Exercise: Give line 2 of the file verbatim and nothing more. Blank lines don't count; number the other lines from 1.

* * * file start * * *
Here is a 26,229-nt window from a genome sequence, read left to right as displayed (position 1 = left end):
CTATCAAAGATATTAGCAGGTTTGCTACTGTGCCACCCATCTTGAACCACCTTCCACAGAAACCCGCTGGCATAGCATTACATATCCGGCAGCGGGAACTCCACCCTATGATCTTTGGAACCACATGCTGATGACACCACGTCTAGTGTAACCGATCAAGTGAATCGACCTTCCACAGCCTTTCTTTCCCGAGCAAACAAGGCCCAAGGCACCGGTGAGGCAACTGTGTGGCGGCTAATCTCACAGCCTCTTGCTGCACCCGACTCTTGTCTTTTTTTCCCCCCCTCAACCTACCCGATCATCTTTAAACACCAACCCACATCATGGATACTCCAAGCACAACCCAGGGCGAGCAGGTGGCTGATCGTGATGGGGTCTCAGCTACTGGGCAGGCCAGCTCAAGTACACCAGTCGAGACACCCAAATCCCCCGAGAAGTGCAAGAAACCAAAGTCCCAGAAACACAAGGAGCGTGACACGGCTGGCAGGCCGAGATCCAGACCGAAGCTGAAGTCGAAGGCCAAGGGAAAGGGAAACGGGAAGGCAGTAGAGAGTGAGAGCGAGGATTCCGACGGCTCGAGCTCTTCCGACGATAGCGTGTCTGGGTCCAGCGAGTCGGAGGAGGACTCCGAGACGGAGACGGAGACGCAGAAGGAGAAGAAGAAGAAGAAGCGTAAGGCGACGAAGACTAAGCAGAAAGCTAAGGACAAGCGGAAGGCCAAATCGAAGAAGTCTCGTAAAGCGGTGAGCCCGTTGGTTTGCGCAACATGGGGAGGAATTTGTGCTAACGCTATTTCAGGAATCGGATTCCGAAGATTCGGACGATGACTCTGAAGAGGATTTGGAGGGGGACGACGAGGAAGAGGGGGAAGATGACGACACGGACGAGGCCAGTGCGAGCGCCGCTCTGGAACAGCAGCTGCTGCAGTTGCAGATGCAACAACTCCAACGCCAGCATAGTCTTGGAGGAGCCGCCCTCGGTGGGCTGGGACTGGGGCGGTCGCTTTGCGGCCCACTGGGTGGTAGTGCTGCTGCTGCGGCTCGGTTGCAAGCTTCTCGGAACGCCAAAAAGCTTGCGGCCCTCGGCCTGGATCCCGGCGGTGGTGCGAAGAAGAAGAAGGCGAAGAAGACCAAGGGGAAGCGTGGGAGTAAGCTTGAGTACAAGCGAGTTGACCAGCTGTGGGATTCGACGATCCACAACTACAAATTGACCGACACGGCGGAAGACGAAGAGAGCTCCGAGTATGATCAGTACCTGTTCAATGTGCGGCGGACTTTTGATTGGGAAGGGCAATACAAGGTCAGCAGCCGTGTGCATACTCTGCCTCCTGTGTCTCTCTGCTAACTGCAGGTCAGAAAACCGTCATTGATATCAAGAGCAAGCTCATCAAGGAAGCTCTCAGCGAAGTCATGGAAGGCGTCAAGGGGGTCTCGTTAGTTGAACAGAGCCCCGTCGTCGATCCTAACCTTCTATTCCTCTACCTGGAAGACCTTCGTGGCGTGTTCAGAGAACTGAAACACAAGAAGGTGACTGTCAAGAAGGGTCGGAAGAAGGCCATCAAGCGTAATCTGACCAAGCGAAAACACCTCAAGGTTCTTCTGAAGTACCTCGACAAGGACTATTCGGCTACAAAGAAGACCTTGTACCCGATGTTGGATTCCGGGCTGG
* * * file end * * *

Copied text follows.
CTATCAAAGATATTAGCAGGTTTGCTACTGTGCCACCCATCTTGAACCACCTTCCACAGAAACCCGCTGGCATAGCATTACATATCCGGCAGCGGGAACTCCACCCTATGATCTTTGGAACCACATGCTGATGACACCACGTCTAGTGTAACCGATCAAGTGAATCGACCTTCCACAGCCTTTCTTTCCCGAGCAAACAAGGCCCAAGGCACCGGTGAGGCAACTGTGTGGCGGCTAATCTCACAGCCTCTTGCTGCACCCGACTCTTGTCTTTTTTTCCCCCCCTCAACCTACCCGATCATCTTTAAACACCAACCCACATCATGGATACTCCAAGCACAACCCAGGGCGAGCAGGTGGCTGATCGTGATGGGGTCTCAGCTACTGGGCAGGCCAGCTCAAGTACACCAGTCGAGACACCCAAATCCCCCGAGAAGTGCAAGAAACCAAAGTCCCAGAAACACAAGGAGCGTGACACGGCTGGCAGGCCGAGATCCAGACCGAAGCTGAAGTCGAAGGCCAAGGGAAAGGGAAACGGGAAGGCAGTAGAGAGTGAGAGCGAGGATTCCGACGGCTCGAGCTCTTCCGACGATAGCGTGTCTGGGTCCAGCGAGTCGGAGGAGGACTCCGAGACGGAGACGGAGACGCAGAAGGAGAAGAAGAAGAAGAAGCGTAAGGCGACGAAGACTAAGCAGAAAGCTAAGGACAAGCGGAAGGCCAAATCGAAGAAGTCTCGTAAAGCGGTGAGCCCGTTGGTTTGCGCAACATGGGGAGGAATTTGTGCTAACGCTATTTCAGGAATCGGATTCCGAAGATTCGGACGATGACTCTGAAGAGGATTTGGAGGGGGACGACGAGGAAGAGGGGGAAGATGACGACACGGACGAGGCCAGTGCGAGCGCCGCTCTGGAACAGCAGCTGCTGCAGTTGCAGATGCAACAACTCCAACGCCAGCATAGTCTTGGAGGAGCCGCCCTCGGTGGGCTGGGACTGGGGCGGTCGCTTTGCGGCCCACTGGGTGGTAGTGCTGCTGCTGCGGCTCGGTTGCAAGCTTCTCGGAACGCCAAAAAGCTTGCGGCCCTCGGCCTGGATCCCGGCGGTGGTGCGAAGAAGAAGAAGGCGAAGAAGACCAAGGGGAAGCGTGGGAGTAAGCTTGAGTACAAGCGAGTTGACCAGCTGTGGGATTCGACGATCCACAACTACAAATTGACCGACACGGCGGAAGACGAAGAGAGCTCCGAGTATGATCAGTACCTGTTCAATGTGCGGCGGACTTTTGATTGGGAAGGGCAATACAAGGTCAGCAGCCGTGTGCATACTCTGCCTCCTGTGTCTCTCTGCTAACTGCAGGTCAGAAAACCGTCATTGATATCAAGAGCAAGCTCATCAAGGAAGCTCTCAGCGAAGTCATGGAAGGCGTCAAGGGGGTCTCGTTAGTTGAACAGAGCCCCGTCGTCGATCCTAACCTTCTATTCCTCTACCTGGAAGACCTTCGTGGCGTGTTCAGAGAACTGAAACACAAGAAGGTGACTGTCAAGAAGGGTCGGAAGAAGGCCATCAAGCGTAATCTGACCAAGCGAAAACACCTCAAGGTTCTTCTGAAGTACCTCGACAAGGACTATTCGGCTACAAAGAAGACCTTGTACCCGATGTTGGATTCCGGGCTGG